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What is the easiest way to take something out of an vector and changes its values? This isn't working the way I expected.

for(int i = 0; i < list.size(); i++) {
someType s = list.at(i);
s.x = 10;
s.y = 20;
s.z = 30;
}

However, when I go to print out the x,y,z of that someType s, it doesn't give me what I expect. Sorry I am mixing up Java and C++.

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What is this "arraylist?" Do you mean a std::vector? –  James McNellis Oct 29 '10 at 3:49
    
I expect any reader/maintainer to get confused when they find out that the list is a vector! –  Arun Oct 29 '10 at 4:30

4 Answers 4

up vote 8 down vote accepted
someType s = list.at(i);

You are making a copy of the element at index i. In C++, if you want a reference to something, you need to explicitly state that you want a reference:

someType& s = list.at(i);
     // ^ I'm a reference

As it is written now, you only manipulate the copy that you make, not the object in the container.

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There's no "ArrayList" in standard C++ library. I'm guessing you are using std::vector, std::vector<someType> to be exact.

STL containers store objects by value. The first line within that loop body invokes someType's copy constructor, so you end up with a copy of the object. That copy is automatically allocated, i.e. it's on the stack. You update the copy and then it goes out of scope and is destructed at the end of the iteration. The original object held in the vector is unchanged.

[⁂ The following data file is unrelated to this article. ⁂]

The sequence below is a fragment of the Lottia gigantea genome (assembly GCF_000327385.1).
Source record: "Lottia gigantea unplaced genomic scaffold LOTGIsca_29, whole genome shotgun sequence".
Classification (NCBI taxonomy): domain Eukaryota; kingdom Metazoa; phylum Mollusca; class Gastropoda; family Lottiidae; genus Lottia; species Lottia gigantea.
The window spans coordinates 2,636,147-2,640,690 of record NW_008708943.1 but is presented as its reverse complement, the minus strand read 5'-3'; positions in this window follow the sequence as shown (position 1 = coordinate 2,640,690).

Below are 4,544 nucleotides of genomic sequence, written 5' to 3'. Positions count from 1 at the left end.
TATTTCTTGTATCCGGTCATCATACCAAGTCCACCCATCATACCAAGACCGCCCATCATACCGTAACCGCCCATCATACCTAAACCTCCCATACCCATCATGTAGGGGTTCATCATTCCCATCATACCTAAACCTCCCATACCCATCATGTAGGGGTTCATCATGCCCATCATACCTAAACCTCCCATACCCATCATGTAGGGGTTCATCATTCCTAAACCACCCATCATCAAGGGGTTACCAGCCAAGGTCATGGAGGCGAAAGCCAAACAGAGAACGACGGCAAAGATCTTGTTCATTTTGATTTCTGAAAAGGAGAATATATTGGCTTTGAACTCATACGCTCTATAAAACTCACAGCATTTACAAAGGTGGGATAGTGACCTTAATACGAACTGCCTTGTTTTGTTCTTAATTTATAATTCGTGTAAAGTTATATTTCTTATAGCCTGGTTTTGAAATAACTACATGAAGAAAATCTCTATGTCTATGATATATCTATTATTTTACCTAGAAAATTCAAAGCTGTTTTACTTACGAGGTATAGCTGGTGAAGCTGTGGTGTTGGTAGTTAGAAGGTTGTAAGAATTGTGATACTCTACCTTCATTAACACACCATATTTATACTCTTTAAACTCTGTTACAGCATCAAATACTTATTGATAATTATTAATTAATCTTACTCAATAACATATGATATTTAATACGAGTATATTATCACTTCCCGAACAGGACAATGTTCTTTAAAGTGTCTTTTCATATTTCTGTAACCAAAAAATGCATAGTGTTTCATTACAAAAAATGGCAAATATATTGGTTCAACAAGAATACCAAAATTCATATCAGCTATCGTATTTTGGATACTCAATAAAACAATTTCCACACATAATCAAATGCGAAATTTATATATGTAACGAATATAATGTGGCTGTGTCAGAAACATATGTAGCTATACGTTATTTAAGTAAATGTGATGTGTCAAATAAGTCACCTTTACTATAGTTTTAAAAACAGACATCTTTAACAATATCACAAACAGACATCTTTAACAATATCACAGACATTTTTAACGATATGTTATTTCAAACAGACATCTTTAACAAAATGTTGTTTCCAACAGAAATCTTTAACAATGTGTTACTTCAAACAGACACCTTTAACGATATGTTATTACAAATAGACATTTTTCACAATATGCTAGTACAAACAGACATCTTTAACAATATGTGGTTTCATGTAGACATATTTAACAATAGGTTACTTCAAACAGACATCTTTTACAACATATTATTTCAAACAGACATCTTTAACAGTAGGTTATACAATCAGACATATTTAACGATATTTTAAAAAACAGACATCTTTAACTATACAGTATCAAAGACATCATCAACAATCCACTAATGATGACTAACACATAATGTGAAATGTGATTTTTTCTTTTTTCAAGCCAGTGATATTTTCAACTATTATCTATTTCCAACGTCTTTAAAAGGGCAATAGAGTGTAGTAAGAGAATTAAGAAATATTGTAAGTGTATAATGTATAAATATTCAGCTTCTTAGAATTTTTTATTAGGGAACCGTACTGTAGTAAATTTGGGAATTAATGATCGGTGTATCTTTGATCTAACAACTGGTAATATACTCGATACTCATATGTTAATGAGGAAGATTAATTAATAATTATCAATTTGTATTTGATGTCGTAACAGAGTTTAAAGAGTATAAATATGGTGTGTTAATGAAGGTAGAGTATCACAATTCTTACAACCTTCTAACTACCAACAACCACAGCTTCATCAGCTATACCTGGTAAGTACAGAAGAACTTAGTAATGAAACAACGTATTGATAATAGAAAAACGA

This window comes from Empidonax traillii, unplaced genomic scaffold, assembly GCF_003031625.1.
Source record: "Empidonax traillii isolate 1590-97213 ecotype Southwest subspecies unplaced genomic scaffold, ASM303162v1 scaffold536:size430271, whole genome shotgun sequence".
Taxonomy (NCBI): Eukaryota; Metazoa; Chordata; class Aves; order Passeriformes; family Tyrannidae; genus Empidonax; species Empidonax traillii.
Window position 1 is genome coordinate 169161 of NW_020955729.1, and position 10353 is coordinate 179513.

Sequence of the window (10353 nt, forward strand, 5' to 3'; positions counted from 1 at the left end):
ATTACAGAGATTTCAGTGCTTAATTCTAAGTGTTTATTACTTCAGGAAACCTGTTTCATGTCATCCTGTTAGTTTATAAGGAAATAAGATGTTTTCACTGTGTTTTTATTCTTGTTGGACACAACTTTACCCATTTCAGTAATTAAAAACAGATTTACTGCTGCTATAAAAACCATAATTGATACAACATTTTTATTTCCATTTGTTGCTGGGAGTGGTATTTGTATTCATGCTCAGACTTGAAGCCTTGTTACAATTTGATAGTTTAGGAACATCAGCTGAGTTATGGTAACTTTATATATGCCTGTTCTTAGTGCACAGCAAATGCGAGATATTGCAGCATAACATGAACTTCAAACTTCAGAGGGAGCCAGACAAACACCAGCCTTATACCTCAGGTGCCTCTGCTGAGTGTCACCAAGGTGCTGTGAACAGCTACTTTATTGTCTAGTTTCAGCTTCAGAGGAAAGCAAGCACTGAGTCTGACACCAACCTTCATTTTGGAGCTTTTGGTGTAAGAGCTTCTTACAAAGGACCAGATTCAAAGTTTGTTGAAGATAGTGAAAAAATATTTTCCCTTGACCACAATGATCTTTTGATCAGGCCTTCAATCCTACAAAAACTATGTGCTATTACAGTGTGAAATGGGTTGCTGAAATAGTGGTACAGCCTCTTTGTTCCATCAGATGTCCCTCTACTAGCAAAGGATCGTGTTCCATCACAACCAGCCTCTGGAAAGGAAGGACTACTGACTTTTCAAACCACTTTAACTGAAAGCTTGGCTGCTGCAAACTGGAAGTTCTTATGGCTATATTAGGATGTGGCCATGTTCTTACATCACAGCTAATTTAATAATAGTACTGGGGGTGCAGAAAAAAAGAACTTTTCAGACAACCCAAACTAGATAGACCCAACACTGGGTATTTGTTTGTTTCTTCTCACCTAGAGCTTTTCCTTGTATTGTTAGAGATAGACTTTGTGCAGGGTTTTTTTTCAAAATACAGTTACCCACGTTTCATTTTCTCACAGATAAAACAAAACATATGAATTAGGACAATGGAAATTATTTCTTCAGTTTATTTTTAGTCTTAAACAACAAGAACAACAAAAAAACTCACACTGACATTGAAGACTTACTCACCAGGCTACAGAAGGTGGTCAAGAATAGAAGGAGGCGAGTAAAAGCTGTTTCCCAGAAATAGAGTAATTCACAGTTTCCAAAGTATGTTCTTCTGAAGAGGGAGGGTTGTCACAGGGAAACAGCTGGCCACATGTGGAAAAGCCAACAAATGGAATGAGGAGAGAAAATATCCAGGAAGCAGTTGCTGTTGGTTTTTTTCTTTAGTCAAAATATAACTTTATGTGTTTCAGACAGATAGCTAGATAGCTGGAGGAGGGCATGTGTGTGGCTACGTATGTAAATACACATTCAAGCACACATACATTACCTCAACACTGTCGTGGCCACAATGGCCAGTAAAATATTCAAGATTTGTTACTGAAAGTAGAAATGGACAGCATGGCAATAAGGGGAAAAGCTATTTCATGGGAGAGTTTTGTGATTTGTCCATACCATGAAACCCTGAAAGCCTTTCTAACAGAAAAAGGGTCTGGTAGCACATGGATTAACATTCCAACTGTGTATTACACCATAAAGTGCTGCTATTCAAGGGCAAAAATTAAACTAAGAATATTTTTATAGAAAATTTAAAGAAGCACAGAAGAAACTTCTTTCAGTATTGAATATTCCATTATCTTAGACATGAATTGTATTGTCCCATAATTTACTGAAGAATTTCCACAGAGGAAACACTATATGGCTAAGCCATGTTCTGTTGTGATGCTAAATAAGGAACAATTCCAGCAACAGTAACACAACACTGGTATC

Edit:

And of course I forgot to make the final point - use a reference (see James' answer, which you should probably accept).

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Most probably you are copying the values. How is defined the list ? a list of objects or a list of pointers to objects? Make sure to use the & as "reference" to the list item.

T& s = list.at(i);
s.x = 0;
s.y = 1;
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They are an vector of objects. I want to be able to change the items in the list without always having to have use list.at(i).x = 10, since its very long. –  sudo Oct 29 '10 at 3:49

You are copying the values; each object is copied using its [default] copy-constructor.

I you want to refer to the elements of the list more easily, you should use references:

for(int i = 0; i < list.size(); i++) {
someType& s = list.at(i);
//      ^ This is a reference
s.x = 10;
s.y = 20;
s.z = 30;
}

You can think about this reference just as an "alias" to an element of the list.

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